How long does a creditor have to collect on a judgment against me?
That depends on the laws of your state, and the method that the creditor uses to try and collect on that judgment. Usually, judgments are valid for several years before they expire or “lapse.” In some states, a judgment is effective between five to seven years. In other states, like New York, it can be twenty years or longer.
The time period is usually starts running from:
the date of entry of the judgment
the date that a creditor last tried to execute (collect) on the judgment, or
the later date of either event.
Potentially, a judgment can effectively become permanent. That is because many states allow creditors to renew their judgments. That means that if a creditor gets a court order or files an affidavit or other document, it can renew the judgment for another cycle. In some states, creditors are allowed to renew a judgment once or twice. In others, there's no limit.
If a judgment creditor does not renew a judgment on time, then that judgment lapses. A judgment may also lapse if the creditor doesn't do anything to execute on that judgment for a certain period of time. When a judgment lapses (or becomes “dormant”), the creditor can no longer legally enforce it. That means a creditor cannot:
attach your bank account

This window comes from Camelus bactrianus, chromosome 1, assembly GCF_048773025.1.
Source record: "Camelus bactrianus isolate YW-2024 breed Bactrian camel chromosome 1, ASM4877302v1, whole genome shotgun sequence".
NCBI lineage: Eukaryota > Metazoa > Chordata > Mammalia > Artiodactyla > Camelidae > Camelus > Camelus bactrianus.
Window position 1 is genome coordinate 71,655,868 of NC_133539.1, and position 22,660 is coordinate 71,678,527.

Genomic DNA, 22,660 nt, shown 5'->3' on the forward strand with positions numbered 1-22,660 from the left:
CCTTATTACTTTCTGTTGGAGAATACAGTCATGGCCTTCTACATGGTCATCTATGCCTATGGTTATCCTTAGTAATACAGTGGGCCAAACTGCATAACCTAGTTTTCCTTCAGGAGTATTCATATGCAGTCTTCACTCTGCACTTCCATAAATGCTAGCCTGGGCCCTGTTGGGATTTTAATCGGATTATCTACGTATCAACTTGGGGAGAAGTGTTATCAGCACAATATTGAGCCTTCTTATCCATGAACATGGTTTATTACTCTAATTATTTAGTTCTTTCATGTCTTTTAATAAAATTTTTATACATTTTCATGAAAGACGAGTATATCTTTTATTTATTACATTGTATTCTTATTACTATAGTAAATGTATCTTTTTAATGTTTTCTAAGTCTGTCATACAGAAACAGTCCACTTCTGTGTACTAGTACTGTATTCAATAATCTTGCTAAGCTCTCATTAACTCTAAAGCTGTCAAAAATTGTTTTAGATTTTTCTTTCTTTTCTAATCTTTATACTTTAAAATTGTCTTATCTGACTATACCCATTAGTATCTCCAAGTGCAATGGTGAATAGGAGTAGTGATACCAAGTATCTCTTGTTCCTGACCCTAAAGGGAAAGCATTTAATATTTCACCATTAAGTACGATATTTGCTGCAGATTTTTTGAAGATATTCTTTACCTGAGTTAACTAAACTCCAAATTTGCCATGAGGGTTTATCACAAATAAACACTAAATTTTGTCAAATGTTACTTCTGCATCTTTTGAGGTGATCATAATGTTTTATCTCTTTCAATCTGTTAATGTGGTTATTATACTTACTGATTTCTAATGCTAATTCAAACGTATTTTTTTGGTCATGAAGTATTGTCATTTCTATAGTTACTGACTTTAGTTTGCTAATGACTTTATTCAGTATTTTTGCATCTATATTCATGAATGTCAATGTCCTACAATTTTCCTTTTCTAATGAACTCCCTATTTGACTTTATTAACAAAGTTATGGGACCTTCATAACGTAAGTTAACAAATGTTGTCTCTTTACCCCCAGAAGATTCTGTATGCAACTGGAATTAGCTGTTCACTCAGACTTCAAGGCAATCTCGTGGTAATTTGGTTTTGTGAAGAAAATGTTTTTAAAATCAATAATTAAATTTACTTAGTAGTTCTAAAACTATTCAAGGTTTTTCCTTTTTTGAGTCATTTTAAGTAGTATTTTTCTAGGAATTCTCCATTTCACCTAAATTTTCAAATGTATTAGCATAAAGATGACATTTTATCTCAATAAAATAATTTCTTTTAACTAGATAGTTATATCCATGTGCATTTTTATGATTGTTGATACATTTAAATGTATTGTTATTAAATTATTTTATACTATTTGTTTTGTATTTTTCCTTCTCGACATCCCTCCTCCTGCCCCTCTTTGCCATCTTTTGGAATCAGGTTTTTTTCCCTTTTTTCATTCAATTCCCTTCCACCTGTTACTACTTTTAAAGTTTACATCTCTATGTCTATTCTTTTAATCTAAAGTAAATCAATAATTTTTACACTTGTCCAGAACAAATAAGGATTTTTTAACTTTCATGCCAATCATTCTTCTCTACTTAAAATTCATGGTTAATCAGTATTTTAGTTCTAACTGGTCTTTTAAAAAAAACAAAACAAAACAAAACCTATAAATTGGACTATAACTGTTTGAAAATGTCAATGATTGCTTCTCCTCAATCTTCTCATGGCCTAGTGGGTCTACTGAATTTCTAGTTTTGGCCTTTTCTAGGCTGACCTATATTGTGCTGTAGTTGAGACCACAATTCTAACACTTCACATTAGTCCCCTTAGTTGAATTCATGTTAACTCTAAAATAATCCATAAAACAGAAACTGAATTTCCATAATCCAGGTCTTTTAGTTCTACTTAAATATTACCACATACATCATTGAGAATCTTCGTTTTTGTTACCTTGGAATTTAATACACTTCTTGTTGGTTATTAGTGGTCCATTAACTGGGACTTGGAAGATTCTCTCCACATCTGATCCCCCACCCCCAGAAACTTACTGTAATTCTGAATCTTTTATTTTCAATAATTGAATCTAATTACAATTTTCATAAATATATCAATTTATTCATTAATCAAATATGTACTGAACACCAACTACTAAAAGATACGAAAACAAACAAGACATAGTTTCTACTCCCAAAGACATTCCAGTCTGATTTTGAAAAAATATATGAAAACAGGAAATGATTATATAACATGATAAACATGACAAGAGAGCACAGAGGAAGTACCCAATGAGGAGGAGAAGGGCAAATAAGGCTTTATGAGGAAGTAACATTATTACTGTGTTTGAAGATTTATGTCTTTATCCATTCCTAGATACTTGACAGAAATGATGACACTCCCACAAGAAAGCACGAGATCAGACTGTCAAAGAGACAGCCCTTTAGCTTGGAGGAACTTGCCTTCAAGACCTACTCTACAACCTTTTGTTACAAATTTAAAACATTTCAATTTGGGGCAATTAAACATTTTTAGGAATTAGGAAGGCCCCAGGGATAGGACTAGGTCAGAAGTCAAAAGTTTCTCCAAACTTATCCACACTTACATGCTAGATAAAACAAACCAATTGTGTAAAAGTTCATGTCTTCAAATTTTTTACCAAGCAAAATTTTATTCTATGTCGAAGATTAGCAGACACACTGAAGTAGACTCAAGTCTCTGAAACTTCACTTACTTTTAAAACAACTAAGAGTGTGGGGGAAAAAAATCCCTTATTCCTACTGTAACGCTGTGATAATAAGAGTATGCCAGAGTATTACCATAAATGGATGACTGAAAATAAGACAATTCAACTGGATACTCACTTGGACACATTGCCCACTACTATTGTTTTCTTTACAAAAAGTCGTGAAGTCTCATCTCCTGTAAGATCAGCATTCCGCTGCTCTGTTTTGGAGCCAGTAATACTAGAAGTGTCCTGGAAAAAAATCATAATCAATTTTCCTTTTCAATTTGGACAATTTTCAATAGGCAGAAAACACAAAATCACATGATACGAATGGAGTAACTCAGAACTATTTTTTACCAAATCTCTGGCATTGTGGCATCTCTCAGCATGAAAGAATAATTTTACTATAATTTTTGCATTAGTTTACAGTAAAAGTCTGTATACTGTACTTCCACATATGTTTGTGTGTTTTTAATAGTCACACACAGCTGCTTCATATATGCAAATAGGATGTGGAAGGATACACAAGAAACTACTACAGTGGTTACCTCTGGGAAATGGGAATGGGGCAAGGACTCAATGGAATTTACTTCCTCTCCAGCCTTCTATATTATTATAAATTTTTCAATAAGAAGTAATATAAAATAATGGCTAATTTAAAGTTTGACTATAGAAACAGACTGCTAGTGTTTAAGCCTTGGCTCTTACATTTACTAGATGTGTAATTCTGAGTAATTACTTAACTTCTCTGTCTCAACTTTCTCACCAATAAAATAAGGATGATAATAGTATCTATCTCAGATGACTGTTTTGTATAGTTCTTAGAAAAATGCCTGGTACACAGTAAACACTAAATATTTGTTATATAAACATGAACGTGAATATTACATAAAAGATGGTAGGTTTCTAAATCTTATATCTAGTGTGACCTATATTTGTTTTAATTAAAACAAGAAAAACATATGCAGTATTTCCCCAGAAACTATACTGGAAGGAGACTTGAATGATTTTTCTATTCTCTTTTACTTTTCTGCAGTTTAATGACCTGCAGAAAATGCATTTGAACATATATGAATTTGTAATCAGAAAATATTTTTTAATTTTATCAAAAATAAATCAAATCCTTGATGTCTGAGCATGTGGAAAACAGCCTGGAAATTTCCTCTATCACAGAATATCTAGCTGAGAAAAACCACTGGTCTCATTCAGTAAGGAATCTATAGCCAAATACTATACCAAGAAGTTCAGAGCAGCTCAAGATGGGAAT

seize your property, or
make you appear for a debtor's examination.
If a judgment against you has lapsed, that doesn't mean it has gone away forever. That's because many states allow creditors to “revive” dormant judgments. There might be a time limit for a creditor to revive a dormant judgment. State laws vary on how the time period is calculated. The clock may begin to run from the time the creditor last tried to collect on the judgment, or it might run from the time the judgment later went dormant.
Under the Fair Debt Collection Practices Act (FDCPA), a bill collector may still contact you on a lapsed judgment and ask you to pay. However, a debt collector cannot threaten to garnish your wages or take other legal action to pressure you into settling that old judgment. If a debt collector lies to you about the age of the judgment and whether it lapsed under your state's laws, then that also might be a violation of the FDCPA.
Under the Fair Credit Reporting Act (FCRA), a judgment can show up on your credit report for at least seven years. It can show up even longer, depending on how much time your state's laws give effect to that judgment. For example, if a judgment was entered against you in California, it can show up on your credit report for ten years, or even 20 years if the creditor renewed it on time.